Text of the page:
Voodoo-dominated Benin opening to message of Christ

The West African country of Benin is emerging from darkness as the message of Christ spreads, Christian workers report. "The nation of Benin is now being blessed, and the open door for the Gospel goes hand in hand with the country’s growing stability," said Peter Darg, regional director for CBN WorldReach (see link #1 below) in West Africa.

...President Matthew Kerekou supports Christian ministries in the voodoo-dominated nation. The former Communist dictator became a Christian after he was ousted from power in 1991. He was elected president in a democratic election five years later. He often refers to his Christian faith in public speeches and addresses to Parliament, Darg said.

...Kerekou is called "pastor-president" because of his advocacy of Christianity. "He is very articulate and makes a strong argument for Christianity," Marti Roman, an Assemblies of God (see link #2 below) missionary to Benin, told Religion Today. He personally invited German evangelist Reinhard Bonnke (see link #3 below) to hold a crusade in the country and supports WorldReach’s broadcast and church-based evangelistic outreaches.

...WorldReach broadcasts Christian programs on Benin’s national TV station. In March the ministry began airing weekly half-hour programs produced by Virginia Beach-based Christian Broadcasting Network (see link #4 below). WorldReach is CBN’s global outreach division, designed to reach 3 billion people by 2001. Working through the Federation of Evangelical Churches, the ministry supports outreaches in remote regions of the country by supporting evangelists and church planters.

...More than 600,000 attended Bonnke’s January crusade in Cotonou, the capital. About 200,000 people became Christians, and workers distributed 120,000 follow-up booklets, Bonnke’s Christ for All Nation’s ministry said. Counselors from the 32 denominations and churches that participated are attempting to follow up on the converts. Bonnke and fellow evangelist Peter van den Berg ministered to 5,000 Christian leaders in daily conferences.

...Followers of voodoo were freed of demonic influences affecting their minds and bodies, Bonnke said. Believers in the dark religion seek to communicate with spirits through pagan rituals and can become possessed, causing physical sickness and mental torment, he said. "Escape from its serpent-like coils is impossible, except by the power of the Gospel."

...Christians need the power of God to confront and destroy the power of voodoo, Roman said. "Christians there have to live for Christ, because they are put to the test almost immediately." New believers are often thrown out of their homes and are sometimes beaten because they have left the traditional faith, he said. Churches have been burned and Christians’ lives threatened.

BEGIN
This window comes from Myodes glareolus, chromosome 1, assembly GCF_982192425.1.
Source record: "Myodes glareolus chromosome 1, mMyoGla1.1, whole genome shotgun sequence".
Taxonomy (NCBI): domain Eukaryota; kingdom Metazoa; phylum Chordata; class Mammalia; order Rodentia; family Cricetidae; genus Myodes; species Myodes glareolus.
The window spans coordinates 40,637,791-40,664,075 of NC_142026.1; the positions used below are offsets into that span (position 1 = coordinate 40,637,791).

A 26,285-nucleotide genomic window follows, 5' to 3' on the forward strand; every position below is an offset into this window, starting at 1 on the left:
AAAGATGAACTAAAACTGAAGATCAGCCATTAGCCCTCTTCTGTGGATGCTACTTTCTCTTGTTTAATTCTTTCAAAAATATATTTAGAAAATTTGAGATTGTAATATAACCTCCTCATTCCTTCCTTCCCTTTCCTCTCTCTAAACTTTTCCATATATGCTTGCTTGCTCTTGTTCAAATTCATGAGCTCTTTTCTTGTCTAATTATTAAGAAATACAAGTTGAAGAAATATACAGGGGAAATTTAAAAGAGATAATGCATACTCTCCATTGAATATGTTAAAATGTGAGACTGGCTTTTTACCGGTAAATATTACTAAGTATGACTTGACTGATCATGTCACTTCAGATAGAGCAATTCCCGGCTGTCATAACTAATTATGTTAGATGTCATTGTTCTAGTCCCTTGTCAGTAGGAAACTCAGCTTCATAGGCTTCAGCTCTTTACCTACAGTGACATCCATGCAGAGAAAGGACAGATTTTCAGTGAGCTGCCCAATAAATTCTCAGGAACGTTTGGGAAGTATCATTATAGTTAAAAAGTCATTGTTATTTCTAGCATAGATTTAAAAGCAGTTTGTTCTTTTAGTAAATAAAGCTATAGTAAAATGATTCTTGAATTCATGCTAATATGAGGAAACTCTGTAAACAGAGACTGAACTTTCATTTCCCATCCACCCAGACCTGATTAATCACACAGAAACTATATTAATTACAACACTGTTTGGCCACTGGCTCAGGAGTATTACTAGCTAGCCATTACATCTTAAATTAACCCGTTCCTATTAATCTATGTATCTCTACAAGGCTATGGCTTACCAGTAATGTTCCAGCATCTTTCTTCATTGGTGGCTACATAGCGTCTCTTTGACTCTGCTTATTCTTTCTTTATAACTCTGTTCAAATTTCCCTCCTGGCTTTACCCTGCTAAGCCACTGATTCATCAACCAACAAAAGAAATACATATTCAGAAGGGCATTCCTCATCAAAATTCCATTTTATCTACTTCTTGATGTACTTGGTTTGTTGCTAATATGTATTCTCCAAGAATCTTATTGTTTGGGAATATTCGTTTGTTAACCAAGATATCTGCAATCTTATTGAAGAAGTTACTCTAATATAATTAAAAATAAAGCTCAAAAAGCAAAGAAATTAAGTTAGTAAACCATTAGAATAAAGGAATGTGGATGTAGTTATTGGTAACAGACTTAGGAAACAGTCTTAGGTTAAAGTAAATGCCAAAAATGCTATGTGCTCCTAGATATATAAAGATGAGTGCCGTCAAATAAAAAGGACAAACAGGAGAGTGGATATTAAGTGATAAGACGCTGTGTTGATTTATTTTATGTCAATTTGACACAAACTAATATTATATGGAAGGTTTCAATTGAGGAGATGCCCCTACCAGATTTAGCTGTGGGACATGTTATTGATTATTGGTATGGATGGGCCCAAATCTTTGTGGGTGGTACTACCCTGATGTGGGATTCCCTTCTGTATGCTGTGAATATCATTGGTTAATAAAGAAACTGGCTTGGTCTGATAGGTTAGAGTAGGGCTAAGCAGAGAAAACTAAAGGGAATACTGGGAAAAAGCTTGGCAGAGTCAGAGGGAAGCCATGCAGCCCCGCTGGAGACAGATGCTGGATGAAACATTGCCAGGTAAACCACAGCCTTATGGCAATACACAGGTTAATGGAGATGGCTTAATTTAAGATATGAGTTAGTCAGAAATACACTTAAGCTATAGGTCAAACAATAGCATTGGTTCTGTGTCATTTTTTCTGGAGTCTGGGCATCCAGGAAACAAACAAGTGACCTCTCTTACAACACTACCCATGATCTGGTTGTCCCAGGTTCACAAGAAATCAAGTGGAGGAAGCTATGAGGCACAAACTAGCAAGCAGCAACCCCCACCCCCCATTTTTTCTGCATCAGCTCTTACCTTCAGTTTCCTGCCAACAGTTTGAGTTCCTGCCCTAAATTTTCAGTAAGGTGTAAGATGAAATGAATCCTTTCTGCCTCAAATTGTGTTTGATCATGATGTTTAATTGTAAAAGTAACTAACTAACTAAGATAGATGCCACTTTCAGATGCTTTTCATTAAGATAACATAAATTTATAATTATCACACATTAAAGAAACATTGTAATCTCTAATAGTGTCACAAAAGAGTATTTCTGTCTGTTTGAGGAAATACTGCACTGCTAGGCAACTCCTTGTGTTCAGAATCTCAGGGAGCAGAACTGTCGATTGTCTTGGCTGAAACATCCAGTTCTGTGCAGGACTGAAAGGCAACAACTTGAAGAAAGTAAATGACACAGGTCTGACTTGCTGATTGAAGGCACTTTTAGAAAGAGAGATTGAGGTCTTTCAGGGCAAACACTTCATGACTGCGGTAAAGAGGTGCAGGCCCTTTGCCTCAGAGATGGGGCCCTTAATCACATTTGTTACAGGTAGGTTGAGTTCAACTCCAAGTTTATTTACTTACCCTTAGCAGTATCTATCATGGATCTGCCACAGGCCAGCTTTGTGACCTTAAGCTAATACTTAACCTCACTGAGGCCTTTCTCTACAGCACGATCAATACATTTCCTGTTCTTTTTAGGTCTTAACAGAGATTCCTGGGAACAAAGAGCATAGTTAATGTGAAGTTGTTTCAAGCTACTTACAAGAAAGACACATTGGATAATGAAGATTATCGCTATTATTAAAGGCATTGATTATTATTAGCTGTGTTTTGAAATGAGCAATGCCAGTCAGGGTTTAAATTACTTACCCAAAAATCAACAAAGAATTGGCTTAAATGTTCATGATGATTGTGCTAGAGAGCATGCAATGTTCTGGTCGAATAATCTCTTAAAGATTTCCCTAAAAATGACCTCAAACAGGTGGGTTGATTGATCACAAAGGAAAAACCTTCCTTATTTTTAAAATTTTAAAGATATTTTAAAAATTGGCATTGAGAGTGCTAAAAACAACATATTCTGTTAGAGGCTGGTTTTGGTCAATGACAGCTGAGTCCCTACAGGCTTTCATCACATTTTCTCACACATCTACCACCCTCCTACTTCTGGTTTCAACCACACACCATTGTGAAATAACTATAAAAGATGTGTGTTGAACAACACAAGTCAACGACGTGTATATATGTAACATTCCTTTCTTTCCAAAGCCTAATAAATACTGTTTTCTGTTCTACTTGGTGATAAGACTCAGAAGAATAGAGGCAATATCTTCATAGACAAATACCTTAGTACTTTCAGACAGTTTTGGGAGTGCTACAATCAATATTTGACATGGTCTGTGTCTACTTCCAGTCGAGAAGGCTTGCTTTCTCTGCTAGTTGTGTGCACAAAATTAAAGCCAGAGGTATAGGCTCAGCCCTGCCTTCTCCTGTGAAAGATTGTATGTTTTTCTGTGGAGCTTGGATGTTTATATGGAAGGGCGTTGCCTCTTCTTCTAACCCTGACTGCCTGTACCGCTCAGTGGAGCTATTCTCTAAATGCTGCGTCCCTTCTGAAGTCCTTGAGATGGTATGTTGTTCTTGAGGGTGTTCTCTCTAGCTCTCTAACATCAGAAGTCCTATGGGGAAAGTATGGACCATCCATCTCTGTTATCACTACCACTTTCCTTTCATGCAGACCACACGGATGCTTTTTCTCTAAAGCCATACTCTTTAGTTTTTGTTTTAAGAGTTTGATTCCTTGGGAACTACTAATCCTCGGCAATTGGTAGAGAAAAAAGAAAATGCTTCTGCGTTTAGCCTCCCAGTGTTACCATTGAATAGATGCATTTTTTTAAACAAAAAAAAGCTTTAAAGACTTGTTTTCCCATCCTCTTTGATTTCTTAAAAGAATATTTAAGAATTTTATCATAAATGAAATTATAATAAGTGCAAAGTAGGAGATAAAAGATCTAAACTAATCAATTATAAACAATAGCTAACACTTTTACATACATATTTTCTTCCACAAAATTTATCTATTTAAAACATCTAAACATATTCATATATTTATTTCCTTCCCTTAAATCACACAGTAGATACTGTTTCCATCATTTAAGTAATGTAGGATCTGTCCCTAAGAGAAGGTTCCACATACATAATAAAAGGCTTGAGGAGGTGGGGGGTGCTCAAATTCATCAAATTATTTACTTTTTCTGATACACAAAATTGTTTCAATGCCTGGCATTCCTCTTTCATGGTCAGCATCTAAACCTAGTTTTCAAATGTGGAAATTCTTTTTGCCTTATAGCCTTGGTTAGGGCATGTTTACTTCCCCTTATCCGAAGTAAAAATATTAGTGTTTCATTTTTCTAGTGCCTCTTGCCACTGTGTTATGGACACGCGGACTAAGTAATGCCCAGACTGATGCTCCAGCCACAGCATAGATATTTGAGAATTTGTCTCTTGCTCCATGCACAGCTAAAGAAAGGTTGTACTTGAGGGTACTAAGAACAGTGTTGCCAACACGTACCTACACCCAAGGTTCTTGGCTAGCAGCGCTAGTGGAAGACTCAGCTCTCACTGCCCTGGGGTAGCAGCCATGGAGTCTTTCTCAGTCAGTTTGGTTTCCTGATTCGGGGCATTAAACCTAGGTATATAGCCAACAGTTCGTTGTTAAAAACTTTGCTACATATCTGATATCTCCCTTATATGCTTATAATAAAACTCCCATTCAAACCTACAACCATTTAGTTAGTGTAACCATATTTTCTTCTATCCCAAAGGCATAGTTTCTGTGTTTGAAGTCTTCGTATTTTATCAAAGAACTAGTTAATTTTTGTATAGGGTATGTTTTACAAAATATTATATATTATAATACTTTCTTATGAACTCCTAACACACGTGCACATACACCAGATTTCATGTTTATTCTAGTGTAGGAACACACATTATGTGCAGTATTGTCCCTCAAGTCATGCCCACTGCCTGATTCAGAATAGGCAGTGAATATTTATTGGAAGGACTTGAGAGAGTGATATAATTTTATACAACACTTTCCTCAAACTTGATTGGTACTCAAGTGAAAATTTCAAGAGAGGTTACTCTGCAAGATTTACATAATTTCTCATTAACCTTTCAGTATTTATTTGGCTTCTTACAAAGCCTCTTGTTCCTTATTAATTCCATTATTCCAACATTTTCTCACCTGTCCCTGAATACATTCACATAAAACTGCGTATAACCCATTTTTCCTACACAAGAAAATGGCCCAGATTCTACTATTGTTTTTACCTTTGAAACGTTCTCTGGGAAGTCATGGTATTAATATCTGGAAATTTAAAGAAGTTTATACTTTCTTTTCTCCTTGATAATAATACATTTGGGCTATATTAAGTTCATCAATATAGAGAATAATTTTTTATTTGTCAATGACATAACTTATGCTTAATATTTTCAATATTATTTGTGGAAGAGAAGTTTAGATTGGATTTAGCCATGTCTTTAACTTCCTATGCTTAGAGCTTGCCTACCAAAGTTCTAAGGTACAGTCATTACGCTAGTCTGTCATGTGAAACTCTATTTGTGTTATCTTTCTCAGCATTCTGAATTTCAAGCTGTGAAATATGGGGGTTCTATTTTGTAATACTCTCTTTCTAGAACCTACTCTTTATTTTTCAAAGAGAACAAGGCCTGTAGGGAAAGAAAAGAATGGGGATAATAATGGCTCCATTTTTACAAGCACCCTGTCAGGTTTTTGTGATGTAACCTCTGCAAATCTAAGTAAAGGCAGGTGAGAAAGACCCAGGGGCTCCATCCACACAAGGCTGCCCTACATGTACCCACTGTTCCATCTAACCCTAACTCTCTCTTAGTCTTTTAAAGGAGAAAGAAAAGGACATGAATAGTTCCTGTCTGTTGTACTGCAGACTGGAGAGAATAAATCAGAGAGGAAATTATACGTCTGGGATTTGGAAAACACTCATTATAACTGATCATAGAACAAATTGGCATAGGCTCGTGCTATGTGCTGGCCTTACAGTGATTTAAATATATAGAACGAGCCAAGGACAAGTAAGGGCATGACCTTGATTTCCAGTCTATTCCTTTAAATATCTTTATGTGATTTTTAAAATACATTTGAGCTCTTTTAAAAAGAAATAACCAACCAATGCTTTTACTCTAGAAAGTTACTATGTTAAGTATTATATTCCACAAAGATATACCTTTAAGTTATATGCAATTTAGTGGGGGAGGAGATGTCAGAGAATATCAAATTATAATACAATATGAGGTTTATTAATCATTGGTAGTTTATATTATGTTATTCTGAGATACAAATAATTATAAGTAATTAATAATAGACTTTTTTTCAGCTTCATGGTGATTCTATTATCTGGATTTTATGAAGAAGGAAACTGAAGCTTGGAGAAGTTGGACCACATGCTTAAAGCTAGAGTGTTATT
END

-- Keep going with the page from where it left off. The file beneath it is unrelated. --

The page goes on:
...Demonstrations of God’s protective power have convinced many to become Christians. Voodoo believers threatened to kill members of a Christian church in a southwestern village, Roman said. About 15 men came into the church with machetes on a Sunday morning and warned the worshipers not to return. The men gathered outside the church the next Sunday but wouldn’t come near it.

"They said large, muscular men in white robes were guarding the building," Roman said. "I believe they were angels."

...Voodoo worshipers are in awe of a Christian church in Akpome.Local voodoo followers donated land to Christian workers for the church, but intentionally put idols on the property to prevent them from building. Christian workers cut down the idols and built the church to the astonishment of the villagers, Baptist Press reported.

...When an indigenous Christian evangelist in the village refused to participate in voodoo rituals, witch doctors attempted to put a curse on him but failed, and one of the witch doctors mysteriously died a few days later. When the others asked the worker where his power came from, he told them it came from Jesus Christ. "We need to know more about this Jesus," they said.

...Benin Christians are zealous evangelists. "We can’t keep up with our pastors in terms of evangelism," Roman said. The number of Assemblies of God churches doubles every three to four years, because pastors target villages and send evangelism teams to start new churches. A deacon will make several trips to a new village, preaching the gospel and encouraging new believers to do the same. New churches meet in homes until they grow enough to purchase their own building. There are at least 260 established congregations and each of those supports two to six satellitecongregations, Roman said.



1: http://www.worldreach.org

2: http://www.ag.org

3: http://www.cfan.org

4: http://www.cbn.org


(Religion Today, April 6, 1999, www.ReligionToday.com).

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